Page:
Reconfiguring Power in a Globalizing World

Philip G. Cerny

in Rethinking World Politics

Published in print February 2010 | ISBN: 9780199733699
Published online May 2010 | e-ISBN: 9780199776740 | DOI:
Reconfiguring Power in a Globalizing World

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This chapter identifies a range of ways in which the character of power itself is being transformed by globalization. Today, the international system is undergoing a fundamental process of structural change that is transforming the way power is conceived, shaped, built up, organized, and used. This process of the reconfiguration of power increasingly cuts across state borders and is embedded in new but still embryonic forms of global governance, reflecting the sort of “higher” normative values that domestic actors have always pursued at home, shaped by transnational interests and global civil society rather than interstate conflict, organized through transnational and transgovernmental networks rather than unified foreign policy elites and military command structures, and informed by a growing sense that the use of force is becoming increasingly counterproductive in an international system characterized by complex interdependence; and, indeed, that international power must be increasingly civilianized and domesticated to be both effective and legitimate in a globalizing world. Given the increasingly counterproductive and delegitimized character of power in a globalizing world, transnational actors linked across borders are not merely taking advantage of new permissive conditions but are driving further change, both proactively and in feedback fashion.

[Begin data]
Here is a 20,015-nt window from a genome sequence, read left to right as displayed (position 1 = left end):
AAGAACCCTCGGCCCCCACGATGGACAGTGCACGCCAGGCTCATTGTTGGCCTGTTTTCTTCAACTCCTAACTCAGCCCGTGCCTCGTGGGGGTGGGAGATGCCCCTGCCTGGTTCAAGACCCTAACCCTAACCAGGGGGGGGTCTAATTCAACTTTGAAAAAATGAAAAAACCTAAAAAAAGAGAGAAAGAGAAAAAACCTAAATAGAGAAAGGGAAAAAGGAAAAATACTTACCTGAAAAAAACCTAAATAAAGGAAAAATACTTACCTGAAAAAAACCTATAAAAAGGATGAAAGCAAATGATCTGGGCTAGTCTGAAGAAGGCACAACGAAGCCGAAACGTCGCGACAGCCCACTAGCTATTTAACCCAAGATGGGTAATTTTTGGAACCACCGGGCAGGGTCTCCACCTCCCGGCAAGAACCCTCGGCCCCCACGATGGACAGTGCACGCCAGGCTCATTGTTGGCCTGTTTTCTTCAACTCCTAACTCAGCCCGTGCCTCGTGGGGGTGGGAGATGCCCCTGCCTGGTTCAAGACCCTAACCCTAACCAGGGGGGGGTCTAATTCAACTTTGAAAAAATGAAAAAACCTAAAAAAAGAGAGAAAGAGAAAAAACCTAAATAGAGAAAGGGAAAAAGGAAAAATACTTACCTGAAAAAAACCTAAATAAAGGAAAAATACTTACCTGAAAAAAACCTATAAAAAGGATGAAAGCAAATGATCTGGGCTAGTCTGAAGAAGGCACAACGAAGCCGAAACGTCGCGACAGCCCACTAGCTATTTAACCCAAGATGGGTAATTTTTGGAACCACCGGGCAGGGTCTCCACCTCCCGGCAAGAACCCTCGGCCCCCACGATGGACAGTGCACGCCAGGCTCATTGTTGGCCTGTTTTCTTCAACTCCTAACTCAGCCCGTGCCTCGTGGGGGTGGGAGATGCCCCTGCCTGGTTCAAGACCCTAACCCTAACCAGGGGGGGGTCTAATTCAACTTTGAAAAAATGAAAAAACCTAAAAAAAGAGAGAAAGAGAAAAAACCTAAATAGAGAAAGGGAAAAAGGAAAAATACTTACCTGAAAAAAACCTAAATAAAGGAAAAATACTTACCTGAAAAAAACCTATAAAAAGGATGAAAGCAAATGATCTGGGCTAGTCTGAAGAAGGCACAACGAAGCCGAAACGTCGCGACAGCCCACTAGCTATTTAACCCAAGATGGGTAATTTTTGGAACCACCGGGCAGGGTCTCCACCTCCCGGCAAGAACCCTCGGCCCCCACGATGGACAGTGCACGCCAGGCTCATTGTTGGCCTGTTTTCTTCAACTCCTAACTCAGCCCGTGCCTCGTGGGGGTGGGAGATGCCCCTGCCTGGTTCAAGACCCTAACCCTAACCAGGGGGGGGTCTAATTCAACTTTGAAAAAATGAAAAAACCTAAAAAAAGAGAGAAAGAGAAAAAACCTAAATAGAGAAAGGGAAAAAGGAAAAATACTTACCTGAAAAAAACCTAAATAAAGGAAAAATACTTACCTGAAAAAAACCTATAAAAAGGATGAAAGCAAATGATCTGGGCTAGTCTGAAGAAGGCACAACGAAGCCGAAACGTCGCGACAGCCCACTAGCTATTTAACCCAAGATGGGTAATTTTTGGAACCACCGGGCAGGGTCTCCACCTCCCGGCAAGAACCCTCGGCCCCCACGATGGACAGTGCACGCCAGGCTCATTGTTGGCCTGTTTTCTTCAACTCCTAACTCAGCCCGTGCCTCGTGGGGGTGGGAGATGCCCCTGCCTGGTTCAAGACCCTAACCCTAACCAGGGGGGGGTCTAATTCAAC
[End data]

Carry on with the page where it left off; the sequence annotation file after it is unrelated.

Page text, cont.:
Keywords: power; international relations; globalization; world politics

Chapter.  8094 words. 

Subjects: International Relations

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